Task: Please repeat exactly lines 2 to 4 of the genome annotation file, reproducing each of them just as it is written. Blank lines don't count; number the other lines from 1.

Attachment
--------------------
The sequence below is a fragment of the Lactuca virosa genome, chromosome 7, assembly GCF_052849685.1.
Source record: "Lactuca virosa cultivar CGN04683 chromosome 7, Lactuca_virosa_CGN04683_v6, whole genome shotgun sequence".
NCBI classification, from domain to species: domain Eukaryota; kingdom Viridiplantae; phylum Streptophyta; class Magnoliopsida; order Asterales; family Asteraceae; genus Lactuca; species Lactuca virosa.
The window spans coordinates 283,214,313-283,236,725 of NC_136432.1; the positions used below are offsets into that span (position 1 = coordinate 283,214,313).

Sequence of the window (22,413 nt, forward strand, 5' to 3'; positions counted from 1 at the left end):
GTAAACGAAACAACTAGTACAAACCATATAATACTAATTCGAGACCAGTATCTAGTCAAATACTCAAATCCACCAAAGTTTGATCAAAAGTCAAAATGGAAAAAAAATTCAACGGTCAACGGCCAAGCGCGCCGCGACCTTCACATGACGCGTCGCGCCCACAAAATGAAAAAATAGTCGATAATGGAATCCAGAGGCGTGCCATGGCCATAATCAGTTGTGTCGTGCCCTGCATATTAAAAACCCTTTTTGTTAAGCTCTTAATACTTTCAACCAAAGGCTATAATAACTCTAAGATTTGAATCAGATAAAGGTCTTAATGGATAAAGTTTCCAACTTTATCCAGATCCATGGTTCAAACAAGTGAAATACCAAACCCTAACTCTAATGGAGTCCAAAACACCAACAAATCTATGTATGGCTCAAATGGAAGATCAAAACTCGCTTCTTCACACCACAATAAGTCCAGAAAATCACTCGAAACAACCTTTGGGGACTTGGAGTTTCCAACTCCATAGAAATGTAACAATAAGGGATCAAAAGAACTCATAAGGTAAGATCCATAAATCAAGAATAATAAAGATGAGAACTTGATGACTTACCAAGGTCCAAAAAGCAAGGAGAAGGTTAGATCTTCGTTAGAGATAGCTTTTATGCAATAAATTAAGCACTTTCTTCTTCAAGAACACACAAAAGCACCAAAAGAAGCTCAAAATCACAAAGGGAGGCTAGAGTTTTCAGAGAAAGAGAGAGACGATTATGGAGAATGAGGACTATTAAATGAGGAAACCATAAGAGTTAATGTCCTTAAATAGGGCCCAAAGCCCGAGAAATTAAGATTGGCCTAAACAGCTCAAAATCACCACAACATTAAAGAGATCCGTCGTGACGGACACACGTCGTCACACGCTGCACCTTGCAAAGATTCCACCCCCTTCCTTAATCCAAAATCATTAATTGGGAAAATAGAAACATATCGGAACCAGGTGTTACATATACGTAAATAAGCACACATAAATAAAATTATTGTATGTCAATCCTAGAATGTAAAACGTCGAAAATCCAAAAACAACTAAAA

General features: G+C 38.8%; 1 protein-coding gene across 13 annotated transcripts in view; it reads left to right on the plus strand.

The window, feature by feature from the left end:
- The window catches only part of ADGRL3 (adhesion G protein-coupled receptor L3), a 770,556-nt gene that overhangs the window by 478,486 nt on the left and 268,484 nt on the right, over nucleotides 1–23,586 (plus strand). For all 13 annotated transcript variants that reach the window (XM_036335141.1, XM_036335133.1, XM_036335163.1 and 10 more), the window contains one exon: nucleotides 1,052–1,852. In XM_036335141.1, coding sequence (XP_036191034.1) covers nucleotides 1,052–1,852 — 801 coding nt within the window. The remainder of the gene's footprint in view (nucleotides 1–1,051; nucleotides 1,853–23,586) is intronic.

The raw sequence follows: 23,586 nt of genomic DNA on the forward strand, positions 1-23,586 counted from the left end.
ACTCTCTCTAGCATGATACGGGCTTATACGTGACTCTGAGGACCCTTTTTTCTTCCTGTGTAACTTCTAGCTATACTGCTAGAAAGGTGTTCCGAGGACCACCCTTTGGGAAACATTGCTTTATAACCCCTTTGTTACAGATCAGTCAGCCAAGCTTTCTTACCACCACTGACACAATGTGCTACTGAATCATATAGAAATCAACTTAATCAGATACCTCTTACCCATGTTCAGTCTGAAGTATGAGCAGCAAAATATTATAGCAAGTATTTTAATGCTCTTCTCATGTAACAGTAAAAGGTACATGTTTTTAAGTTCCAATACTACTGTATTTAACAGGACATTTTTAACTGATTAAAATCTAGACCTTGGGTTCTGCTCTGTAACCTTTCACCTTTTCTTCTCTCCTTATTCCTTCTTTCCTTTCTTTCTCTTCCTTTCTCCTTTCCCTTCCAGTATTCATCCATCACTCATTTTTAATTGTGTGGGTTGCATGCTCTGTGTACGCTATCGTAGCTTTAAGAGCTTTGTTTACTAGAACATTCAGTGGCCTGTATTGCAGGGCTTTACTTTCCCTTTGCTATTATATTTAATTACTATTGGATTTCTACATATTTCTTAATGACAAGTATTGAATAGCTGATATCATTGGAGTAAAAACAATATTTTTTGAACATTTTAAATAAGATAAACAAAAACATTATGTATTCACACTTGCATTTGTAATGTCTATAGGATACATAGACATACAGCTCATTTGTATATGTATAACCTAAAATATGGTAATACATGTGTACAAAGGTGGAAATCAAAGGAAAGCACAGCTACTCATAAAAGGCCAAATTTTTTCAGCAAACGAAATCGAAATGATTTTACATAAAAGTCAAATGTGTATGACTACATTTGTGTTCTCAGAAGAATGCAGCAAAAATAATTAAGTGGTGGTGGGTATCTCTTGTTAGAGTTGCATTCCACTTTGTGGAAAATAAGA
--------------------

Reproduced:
Source record: "Lactuca virosa cultivar CGN04683 chromosome 7, Lactuca_virosa_CGN04683_v6, whole genome shotgun sequence".
NCBI classification, from domain to species: domain Eukaryota; kingdom Viridiplantae; phylum Streptophyta; class Magnoliopsida; order Asterales; family Asteraceae; genus Lactuca; species Lactuca virosa.
The window spans coordinates 283,214,313-283,236,725 of NC_136432.1; the positions used below are offsets into that span (position 1 = coordinate 283,214,313).